Not much more to say except, "Bring on the Saints."
|Best of the best: Michael Strahan, Peyton Manning, Tom Brady and Randy Moss.|
Posted by ESPN.com's Mike Sando
Ranking the 25 best NFL players of the decade seemed easy.
AFC West blogger Bill Williamson sent an initial list to me for review. The list appeared strong. I suggested a couple minor tweaks.
The hard part came when we considered those who fell just short of the list.
Guard Alan Faneca has gone to eight Pro Bowls this decade. John Lynch and Will Shields went to seven. Brian Dawkins, La'Roi Glover, Kevin Mawae, Olin Kreutz, Matt Birk, Larry Allen, Chris Samuels and Zach Thomas went to six. Ronde Barber, Keith Brooking, Al Wilson, Julian Peterson, Donovan McNabb, Antonio Gates, Jason Witten and Chad Ochocinco were among those with five.
None of them made the top 25 list. Had all of them made it, only six spots would have remained for the 25 players you see in the chart.
We settled on five quarterbacks, four receivers, four offensive linemen, three linebackers, three defensive ends, two running backs, two safeties, one cornerback, one tight end and zero defensive tackles (few dominated consistently for extended periods).
Seven of 10 league MVPs this decade made the top 25. Marshall Faulk, Rich Gannon and 2003 co-MVP Steve McNair were the exceptions.
Ben Roethlisberger made the list despite only one career Pro Bowl appearance. It's not his fault Manning and Brady play in the same conference.
The Cardinals' roster became a little more whole when Kurt Warner agreed to terms on a new contract. I've updated each NFC West team's 26-column roster to include that move and every other move in the division to this point.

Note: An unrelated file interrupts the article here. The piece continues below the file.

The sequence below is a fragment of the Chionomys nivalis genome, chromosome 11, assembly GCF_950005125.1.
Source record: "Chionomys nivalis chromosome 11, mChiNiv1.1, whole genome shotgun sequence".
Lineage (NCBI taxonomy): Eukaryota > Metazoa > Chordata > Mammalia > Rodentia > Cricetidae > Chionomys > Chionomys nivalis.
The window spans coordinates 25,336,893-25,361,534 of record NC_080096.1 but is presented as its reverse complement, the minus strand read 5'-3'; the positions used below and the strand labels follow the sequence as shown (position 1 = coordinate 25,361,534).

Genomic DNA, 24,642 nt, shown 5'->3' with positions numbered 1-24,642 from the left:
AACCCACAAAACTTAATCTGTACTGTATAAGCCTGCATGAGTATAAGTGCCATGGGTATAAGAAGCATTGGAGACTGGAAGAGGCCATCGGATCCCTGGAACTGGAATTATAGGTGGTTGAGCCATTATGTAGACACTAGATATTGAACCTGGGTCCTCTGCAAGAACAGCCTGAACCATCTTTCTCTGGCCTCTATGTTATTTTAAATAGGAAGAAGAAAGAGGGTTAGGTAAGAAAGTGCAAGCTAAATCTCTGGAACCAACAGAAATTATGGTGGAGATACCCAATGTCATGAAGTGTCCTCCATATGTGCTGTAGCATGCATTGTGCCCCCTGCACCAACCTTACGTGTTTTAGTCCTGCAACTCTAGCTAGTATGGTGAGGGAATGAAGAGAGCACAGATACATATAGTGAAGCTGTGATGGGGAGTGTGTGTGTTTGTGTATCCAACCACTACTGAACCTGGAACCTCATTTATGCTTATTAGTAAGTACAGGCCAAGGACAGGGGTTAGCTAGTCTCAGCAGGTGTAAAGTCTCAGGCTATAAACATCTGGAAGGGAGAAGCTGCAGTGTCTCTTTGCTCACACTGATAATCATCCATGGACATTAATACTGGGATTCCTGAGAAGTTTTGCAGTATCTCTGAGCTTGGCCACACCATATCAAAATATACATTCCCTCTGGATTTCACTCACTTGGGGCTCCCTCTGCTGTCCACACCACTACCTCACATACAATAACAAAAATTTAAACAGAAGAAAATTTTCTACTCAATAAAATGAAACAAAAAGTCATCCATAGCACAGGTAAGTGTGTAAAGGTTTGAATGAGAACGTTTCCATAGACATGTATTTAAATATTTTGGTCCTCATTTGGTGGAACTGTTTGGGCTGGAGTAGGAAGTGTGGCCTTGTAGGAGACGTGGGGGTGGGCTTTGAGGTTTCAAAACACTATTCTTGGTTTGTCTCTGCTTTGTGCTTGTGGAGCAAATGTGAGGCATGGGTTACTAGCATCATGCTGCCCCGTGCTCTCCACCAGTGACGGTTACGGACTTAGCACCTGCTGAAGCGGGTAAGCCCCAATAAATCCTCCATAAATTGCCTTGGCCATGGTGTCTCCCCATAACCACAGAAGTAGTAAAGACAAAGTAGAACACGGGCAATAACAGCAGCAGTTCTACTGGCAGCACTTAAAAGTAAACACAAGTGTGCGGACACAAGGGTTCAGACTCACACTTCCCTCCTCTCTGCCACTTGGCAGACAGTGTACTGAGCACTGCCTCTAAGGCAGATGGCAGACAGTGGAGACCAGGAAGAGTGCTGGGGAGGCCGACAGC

The Seahawks' and Rams' rosters have the most potential for turnover through unrestricted free agency in the division. I calculate turnover potential by adding the following totals for each team:
- Unrestricted free agents signed from other teams
- Unrestricted free agents leaving for other teams
- Players acquired by trade
- Players lost by trade
- Unsigned unrestricted free agents
I then subtract the number of UFAs who have re-signed with each team. The higher the remaining number, the higher potential for change through free agency. This is an imprecise method of measurement but it does give me a feel for which teams are experiencing significant turnover. The teams with the four highest numbers all have new head coaches.
The league average was 9.9 through the Warner signing. Denver (22) and Detroit (21) had the highest numbers, followed by the Seahawks (17), Rams (16), Patriots (15) and Jets (14). The 49ers (10) and Cardinals (8) are right around the league average.
The Broncos are in high gear. By my count, they have signed 10 of the first 39 unrestricted free agents who have changed teams this offseason. Seven of the 10 are in their 30s. The rest of the league has signed a combined three UFAs in their 30s from other teams: T.J. Houshmandzadeh (Seahawks), Moran Norris (49ers) and Keith Brooking (Cowboys).
Note: I have not updated starting lineups recently. That information is incomplete.